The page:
British Columbia

$258K retirement payout called into question in Plecas report

Clerk of the House Craig James received the lump sum of $257,988.38 in 2012, despite still being very much employed at the B.C. Legislature. The Plecas report says the payout was granted under a retirement scheme cancelled 25 years earlier.

Clerk of the House Craig James received the lump sum in 2012, despite still being employed

Suspended Clerk of the Legislative Assembly Craig James makes a statement to media with suspended Sergeant-at-Arms Gary Lenz in Vancouver in late November. (Ben Nelms/THE CANADIAN PRESS)

Of the many scandalous allegations outlined in the Plecas report, perhaps the most costly concerns a lump sum retirement allowance of $257,988.38 paid out to Clerk of the House Craig James in 2012 that was based on a retirement scheme terminated 25 years earlier. 

According to Plecas, the payment was made possible by a 2012 memorandum to James signed by then-Speaker of the House Bill Barisoff in which Barisoff purported to end a retirement allowance program that had already ended in 1987.

The memorandum triggered a calculation of outstanding liabilities and James received over a quarter of a million dollars, the report says.

Both James and Sergeant-at-Arms Gary Lenz were suspended from the Legislative Assembly on Nov. 20. The two men have denied any wrongdoing and call the allegations in the Plecas Report "completely false and untrue."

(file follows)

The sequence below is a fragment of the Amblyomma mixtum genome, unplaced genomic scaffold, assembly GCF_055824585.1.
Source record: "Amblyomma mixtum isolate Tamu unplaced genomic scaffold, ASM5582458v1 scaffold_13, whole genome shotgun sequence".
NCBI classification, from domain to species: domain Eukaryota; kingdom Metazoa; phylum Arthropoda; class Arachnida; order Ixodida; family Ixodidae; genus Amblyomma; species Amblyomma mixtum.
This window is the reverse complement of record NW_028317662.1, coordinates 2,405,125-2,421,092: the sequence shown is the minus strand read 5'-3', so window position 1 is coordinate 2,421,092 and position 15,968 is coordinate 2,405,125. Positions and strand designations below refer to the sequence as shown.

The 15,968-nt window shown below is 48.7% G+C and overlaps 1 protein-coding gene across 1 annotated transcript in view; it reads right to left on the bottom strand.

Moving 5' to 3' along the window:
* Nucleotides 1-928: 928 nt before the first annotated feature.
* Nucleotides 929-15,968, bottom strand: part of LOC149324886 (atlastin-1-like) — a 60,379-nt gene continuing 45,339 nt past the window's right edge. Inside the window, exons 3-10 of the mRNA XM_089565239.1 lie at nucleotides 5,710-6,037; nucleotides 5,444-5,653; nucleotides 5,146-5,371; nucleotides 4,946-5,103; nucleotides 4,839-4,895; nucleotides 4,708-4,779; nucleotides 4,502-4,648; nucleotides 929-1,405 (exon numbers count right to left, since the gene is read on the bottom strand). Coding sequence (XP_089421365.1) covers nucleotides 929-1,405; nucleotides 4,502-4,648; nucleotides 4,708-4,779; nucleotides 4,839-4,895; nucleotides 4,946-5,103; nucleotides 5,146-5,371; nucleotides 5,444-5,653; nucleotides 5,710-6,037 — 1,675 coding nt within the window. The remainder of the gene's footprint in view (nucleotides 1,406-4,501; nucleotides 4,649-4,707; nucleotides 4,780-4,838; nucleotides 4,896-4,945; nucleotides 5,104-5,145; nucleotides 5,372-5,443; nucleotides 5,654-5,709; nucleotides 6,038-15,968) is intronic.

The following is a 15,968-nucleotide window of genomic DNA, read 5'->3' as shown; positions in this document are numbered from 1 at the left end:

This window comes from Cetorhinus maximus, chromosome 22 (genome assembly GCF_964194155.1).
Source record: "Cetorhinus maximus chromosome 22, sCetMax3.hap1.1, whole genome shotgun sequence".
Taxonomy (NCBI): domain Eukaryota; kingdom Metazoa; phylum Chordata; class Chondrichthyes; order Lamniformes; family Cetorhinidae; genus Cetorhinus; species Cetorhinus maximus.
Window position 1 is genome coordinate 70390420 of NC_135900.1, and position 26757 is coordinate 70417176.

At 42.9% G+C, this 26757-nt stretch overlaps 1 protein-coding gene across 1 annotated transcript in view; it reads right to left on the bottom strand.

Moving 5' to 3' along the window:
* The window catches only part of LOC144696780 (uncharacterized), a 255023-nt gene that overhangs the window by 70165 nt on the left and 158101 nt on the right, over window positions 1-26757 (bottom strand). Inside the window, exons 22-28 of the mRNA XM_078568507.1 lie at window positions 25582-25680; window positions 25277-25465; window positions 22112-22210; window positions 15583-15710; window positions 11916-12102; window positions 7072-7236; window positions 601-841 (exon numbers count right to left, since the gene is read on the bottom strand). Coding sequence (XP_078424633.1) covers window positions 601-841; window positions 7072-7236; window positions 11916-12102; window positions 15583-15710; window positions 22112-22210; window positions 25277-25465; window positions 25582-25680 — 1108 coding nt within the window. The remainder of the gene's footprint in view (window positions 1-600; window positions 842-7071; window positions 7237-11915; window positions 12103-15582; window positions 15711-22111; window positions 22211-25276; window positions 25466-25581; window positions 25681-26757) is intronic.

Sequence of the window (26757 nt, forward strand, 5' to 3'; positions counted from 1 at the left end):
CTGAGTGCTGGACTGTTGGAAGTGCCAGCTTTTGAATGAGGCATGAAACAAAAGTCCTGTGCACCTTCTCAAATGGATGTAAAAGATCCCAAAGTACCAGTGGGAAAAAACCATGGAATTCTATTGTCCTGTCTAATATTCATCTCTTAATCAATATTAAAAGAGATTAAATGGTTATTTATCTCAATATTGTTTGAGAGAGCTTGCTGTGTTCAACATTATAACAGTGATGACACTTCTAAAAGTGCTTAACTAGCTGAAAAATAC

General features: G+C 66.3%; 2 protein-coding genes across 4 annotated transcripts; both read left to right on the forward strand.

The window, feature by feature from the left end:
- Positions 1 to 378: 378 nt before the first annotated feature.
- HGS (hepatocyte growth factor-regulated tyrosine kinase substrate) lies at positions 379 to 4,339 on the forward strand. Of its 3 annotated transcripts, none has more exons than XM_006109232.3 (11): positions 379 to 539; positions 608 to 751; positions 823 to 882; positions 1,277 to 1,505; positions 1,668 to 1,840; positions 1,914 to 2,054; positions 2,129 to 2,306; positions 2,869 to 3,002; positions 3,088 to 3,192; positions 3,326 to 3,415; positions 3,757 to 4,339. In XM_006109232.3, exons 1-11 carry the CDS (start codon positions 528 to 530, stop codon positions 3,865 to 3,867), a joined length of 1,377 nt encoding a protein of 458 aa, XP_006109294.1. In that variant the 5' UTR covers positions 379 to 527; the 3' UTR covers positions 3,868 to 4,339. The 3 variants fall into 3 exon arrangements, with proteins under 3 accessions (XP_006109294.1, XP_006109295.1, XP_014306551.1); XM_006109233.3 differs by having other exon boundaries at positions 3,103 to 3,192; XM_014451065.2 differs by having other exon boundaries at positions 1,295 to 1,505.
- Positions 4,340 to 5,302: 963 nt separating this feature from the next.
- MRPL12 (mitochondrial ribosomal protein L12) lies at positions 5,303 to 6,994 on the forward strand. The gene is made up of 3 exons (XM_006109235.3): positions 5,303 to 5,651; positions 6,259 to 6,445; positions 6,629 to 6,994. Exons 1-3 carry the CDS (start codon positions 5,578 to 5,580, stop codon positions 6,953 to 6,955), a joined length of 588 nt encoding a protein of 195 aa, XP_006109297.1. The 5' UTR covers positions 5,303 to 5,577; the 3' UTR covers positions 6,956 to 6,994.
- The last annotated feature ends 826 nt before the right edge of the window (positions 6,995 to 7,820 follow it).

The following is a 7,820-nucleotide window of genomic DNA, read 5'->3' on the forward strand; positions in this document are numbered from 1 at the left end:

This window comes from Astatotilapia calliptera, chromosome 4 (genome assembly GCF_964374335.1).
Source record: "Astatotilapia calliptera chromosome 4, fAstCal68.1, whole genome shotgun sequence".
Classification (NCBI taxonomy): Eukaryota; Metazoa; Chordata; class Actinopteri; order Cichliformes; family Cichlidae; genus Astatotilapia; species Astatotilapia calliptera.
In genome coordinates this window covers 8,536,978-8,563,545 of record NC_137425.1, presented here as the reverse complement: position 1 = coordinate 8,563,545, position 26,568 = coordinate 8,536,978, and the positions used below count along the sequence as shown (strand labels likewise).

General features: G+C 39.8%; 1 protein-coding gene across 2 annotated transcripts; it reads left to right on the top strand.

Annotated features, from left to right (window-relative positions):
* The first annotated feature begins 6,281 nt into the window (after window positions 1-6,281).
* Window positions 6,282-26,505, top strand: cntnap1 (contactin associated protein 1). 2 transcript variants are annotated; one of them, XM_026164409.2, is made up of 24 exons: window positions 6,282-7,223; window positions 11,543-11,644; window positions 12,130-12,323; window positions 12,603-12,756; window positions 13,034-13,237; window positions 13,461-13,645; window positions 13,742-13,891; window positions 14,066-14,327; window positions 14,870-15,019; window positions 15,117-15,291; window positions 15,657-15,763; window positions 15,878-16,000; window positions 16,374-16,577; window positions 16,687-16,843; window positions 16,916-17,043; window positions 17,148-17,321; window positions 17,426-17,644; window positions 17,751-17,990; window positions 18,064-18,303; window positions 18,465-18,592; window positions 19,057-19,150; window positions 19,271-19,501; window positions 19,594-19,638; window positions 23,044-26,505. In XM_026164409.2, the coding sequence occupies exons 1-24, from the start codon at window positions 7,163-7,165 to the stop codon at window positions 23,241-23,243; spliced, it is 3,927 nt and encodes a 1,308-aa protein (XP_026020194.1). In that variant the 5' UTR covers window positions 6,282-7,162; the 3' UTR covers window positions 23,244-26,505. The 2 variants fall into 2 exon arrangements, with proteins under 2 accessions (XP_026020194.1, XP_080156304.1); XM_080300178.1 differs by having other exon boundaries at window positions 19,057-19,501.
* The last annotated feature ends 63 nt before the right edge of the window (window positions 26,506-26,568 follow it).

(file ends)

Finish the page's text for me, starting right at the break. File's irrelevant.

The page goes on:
In the report, Plecas has many concerns about the retirement allowance: 

  • James was first hired at the legislature in February of 1987 as clerk of committees, two months before the retirement allowance program ended. 
  • As clerk of committees he was not eligible for the retirement allowance, nor was it ever mentioned in his terms of employment.
  • A few months after James was hired in 1987, a new benefits and retirement scheme was introduced which James participated in. That would make the lump sum payment retirement double dipping.
  • The lump sum payment was calculated using James's 2011 clerk of the house salary and not salaries he had in lesser paying jobs in the preceding years.
  • Although the retirement allowance was intended to be payable on retirement. a Barisoff memorandum to James in Feb. 2012 said that was not the case.
  • Documentation suggests James tried to prevent having the lump sum payment publicly disclosed.
  • The lump sum payment was addressed in anonymous terms in a 2013 Auditor General Report as "unusual compensation arrangements."
  • A follow-up report conducted by the legislative assembly's then-director of human resources, Jo-Anne Kern, flagged that James's lump sum payment was based on extremely generous interpretations of the past scheme and should have been supported by formal documentation. It also brought into question the role of Barisoff.
  • The Kern report was either not filed by then-Speaker of the House Linda Reid or it was removed from the Legislative Assembly's records. It is also missing from the Speaker's vault. Plecas wrote that he was able to obtain the report from a former employee who kept a copy "anticipating that its existence might one day be disputed."

In summary, Plecas writes the payment to James was of "questionable authority and it ought to be investigated properly with consideration given as to whether it was authorized."